Frontdesk by David Waggoner
Mayhem is a better word for May, the way I look at it. Mayhem from the stresses of living in an uncertain, unsafe world. What with the aftermath of the Boston bombings and the rising cases of a new strain of bird flu coming out of China…life is stressful!
One looks to family to take the stress out of life. And mothers, in particular, for the way they accept us for who we are. Mother’s Day has always been a bittersweet event on my calendar. It’s because whenever it comes around, I feel guilty for all the years that I didn’t tell my mother about my HIV infection. Keeping it from Mom—who, at the age of seventy-eight, still volunteers as a grantwriter for a Southern California science foundation that furthers the careers of young scientists—was disrespectful at best and reckless at worst. After all, isn’t it our mothers who give us life, change our diapers, take our temperatures and give us Children’s Tylenol when we’re not feeling well?
How many young men and women stay in the HIV closet far longer than they need to? No studies have been done about this phenomenon, but it’s worth noting that the HIV closet need not exist in the first place. Coming out of the HIV closet was a slow and grueling process for me; one far more difficult than publishing this magazine. The stigma that continues to surround AIDS also surrounds entire families. How many children hide in the medical closet if they happen to have cancer, leukemia, or any other “socially acceptable” form of illness? I suspect very few; I cite two of my sisters who had breast cancer, and they felt no need to hide their ailments. Everyone they knew and who loved them offered their support.
Sadly, my sister Cindy died from cancer. But my other sister, Beth, is thriving and raising three beautiful children. Her strength gives me strength.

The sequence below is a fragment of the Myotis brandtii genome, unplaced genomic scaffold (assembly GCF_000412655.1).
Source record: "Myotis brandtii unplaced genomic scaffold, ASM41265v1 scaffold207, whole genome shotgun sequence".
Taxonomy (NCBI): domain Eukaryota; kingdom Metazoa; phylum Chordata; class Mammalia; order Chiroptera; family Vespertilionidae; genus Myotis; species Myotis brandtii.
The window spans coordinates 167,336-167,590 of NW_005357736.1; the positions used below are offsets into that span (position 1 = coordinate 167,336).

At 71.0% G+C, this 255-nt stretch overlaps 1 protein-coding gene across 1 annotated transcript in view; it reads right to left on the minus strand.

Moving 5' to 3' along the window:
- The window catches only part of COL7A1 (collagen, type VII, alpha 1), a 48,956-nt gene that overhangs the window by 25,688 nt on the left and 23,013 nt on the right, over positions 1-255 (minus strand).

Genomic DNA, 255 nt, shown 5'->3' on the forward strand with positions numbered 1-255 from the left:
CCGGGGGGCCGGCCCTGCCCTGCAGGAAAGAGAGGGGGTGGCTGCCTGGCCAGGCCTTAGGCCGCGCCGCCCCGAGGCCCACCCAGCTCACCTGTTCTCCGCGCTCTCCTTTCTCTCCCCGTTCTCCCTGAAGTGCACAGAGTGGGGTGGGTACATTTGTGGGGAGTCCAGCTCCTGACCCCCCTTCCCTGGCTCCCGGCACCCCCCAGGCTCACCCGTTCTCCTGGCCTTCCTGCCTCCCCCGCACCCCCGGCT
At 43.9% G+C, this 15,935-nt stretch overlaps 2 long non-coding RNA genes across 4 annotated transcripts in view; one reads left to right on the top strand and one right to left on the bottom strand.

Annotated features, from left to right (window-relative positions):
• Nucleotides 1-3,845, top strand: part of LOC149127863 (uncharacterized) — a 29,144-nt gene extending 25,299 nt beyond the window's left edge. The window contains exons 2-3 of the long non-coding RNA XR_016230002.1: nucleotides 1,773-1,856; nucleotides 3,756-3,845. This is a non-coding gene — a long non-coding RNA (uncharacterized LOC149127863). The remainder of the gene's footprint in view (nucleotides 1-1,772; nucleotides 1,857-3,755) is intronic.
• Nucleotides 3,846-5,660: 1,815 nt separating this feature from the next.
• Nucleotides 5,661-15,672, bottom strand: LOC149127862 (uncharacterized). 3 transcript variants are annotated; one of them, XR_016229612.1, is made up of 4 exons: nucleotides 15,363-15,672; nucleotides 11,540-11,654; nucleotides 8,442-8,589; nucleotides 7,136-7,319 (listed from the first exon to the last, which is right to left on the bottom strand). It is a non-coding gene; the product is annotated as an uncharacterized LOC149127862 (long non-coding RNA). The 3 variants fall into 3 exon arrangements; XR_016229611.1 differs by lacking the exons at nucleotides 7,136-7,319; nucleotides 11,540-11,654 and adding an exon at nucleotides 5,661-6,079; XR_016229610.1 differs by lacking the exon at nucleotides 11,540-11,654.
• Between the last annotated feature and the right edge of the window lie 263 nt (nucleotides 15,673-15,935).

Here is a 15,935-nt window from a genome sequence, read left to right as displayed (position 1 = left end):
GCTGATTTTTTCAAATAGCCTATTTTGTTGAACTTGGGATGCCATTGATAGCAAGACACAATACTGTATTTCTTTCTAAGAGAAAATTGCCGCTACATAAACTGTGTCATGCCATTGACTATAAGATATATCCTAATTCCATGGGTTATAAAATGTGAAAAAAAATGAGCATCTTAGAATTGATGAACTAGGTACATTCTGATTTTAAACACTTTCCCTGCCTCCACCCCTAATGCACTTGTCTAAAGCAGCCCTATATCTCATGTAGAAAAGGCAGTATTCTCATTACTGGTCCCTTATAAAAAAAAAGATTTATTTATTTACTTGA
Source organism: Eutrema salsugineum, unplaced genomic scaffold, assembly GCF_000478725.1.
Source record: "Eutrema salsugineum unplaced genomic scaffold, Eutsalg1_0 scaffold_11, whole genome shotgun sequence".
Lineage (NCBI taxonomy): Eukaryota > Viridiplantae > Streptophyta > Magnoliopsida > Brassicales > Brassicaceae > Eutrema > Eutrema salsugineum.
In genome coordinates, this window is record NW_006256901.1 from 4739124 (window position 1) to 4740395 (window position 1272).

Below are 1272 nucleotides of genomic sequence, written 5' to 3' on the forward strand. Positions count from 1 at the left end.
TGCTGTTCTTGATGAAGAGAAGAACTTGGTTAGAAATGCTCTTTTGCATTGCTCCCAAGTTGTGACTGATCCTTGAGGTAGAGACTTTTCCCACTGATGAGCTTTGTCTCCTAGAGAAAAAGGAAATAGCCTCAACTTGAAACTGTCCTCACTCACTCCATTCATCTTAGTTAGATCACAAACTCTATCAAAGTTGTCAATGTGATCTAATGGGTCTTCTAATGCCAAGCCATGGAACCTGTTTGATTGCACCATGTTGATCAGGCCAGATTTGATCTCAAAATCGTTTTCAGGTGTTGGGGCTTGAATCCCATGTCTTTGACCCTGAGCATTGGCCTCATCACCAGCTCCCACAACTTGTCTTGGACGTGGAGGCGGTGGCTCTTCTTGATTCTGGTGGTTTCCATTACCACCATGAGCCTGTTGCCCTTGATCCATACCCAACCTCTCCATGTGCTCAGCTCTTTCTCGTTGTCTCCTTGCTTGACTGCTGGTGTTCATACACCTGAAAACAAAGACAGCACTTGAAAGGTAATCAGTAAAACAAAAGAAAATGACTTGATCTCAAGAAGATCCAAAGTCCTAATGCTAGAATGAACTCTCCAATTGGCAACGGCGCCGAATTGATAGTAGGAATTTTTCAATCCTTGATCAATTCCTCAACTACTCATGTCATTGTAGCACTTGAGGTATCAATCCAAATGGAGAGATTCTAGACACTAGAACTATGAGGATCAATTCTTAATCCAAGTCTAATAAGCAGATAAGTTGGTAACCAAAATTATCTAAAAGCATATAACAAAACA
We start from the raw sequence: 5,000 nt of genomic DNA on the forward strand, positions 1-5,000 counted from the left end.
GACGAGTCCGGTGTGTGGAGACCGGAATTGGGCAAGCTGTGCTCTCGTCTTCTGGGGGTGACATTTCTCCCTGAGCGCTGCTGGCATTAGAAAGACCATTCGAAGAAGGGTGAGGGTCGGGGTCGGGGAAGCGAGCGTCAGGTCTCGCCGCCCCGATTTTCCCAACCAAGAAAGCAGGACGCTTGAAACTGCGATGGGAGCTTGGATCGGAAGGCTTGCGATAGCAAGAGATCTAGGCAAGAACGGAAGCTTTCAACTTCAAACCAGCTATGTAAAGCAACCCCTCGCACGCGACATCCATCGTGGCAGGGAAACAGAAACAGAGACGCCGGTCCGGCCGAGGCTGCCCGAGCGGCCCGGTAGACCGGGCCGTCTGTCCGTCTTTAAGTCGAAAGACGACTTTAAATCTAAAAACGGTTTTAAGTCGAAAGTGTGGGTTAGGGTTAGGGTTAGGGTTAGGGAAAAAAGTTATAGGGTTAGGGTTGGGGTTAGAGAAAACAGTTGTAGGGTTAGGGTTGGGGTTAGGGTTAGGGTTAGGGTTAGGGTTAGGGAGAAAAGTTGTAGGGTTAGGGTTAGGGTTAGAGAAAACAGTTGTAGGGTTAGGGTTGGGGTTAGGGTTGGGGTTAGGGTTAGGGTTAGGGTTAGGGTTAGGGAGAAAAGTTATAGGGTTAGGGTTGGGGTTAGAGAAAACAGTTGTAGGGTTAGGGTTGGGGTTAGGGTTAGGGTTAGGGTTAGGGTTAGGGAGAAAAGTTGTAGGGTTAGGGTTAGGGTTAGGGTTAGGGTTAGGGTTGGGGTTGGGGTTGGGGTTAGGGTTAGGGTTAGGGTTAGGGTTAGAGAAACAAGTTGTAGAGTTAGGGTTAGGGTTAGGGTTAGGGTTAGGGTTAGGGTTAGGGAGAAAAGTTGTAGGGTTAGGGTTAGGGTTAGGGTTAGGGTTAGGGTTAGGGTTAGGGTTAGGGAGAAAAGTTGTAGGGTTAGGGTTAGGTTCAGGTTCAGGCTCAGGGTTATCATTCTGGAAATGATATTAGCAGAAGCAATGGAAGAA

But AIDS and HIV infection continue to carry an almost irreversible form of stigma. When Lady Gaga sings “Born This Way,” she is, of course, referring to lesbians and gays being born with their sexual preference. But when it comes to having HIV, it is not, unfortunately, so blame-free in our culture.
See for example Tyler Perry’s scandalous new movie, Tyler Perry’s Temptation, which squarely places blame on the person, rather than the virus. It is an awkward moment for Mr. Perry—hopefully he will help reduce AIDS stigma in his future film projects. Many Americans love his work but I would hate to see his own insensitivity to persons living with HIV replicated in his audiences. This is a role model we don’t need: to give permission to millions to look upon HIV infection as a self-destructive choice, rather than the medical condition that it is.
Speaking of living with a life-threatening but also life-affirming disease such as HIV/AIDS, let’s not overlook the power of the photographic image. In this month’s cover story, photographer and activist Duane Cramer speaks to A&U’s Sean Black about how a picture can dispel a thousand myths: “At the time of my father’s death [from AIDS complications] the stigma, the shame and the guilt that I felt—it really silenced me, and it silenced my sisters and my mother too and it wasn’t until I became HIV-positive myself that I was really able to face my responsibility to talk to people [through my photography] about this disease.”
Others have been energized by families, too. Justin B. Terry-Smith’s column celebrates the fact that those living with HIV can find new “mothers,” who will support and accept them in their search for health and happiness. In Chip Alfred’s interview with Mary Fisher, the artist and advocate expresses how learning about her positive status deepened her sense of motherhood. Now she is helping women in Zambia impacted by HIV, many of them mothers, along the route to empowerment. Let’s take a cue from Duane Cramer and create a family portrait that includes us all.
David Waggoner is Editor-in-Chief and Publisher of A&U magazine. He founded the magazine in 1991.
Read this article in the May 2013 digital issue by clicking here.